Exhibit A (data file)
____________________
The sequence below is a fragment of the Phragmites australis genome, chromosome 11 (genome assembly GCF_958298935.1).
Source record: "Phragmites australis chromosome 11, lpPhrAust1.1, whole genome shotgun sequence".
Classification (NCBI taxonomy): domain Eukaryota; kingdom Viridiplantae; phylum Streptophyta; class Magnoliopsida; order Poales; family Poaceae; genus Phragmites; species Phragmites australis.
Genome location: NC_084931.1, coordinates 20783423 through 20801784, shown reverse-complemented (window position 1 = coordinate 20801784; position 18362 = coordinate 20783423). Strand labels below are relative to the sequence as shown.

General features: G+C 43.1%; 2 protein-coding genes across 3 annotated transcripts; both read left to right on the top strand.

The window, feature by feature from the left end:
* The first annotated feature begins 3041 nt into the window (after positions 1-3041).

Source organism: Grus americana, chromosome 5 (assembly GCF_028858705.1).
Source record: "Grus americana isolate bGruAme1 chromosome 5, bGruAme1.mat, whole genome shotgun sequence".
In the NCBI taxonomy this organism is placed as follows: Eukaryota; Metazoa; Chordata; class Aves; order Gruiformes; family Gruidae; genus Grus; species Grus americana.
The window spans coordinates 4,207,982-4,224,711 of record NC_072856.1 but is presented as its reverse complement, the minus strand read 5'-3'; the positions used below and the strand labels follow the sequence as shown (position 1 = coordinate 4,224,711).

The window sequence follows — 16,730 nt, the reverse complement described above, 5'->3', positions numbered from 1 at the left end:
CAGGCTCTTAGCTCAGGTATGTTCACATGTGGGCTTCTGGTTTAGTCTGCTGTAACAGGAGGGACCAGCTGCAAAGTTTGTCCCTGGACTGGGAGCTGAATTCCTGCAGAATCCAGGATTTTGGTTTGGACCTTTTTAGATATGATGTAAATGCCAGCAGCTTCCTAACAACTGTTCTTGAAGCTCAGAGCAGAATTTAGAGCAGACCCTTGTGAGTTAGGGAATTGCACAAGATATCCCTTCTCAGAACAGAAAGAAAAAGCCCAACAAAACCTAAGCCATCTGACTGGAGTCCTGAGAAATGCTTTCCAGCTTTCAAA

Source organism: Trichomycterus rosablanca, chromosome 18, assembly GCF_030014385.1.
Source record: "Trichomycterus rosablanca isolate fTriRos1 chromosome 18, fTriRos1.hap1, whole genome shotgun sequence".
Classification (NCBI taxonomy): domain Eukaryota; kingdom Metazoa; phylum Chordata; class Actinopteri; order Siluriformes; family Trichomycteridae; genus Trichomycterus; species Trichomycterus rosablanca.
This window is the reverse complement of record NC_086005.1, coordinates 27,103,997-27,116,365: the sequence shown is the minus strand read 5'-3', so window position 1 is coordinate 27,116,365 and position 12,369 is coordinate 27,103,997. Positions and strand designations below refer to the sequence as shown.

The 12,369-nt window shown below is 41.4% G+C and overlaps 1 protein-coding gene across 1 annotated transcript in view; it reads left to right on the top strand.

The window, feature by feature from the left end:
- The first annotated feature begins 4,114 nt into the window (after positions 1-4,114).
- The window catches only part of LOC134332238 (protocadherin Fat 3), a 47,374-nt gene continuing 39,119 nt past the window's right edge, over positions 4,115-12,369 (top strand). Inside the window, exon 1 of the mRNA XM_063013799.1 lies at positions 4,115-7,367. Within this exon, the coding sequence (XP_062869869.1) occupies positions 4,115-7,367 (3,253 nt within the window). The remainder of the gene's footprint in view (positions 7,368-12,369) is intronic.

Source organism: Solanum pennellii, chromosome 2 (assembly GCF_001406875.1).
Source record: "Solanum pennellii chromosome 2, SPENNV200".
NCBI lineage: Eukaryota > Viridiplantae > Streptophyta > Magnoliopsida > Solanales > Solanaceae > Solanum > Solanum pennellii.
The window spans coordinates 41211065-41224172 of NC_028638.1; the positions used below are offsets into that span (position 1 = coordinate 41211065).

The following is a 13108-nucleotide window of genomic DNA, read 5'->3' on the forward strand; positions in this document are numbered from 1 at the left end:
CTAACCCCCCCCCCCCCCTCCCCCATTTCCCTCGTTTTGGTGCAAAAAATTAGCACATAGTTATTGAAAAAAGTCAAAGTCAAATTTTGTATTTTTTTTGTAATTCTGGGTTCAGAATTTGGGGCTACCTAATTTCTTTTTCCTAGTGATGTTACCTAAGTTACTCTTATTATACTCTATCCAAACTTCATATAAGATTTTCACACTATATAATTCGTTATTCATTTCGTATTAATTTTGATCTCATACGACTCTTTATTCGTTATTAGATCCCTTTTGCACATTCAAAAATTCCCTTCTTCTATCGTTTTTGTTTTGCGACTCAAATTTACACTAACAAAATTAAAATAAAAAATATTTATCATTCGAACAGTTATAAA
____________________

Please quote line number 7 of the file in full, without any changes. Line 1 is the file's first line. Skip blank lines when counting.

* The first annotated feature begins 3041 nt into the window (after positions 1-3041).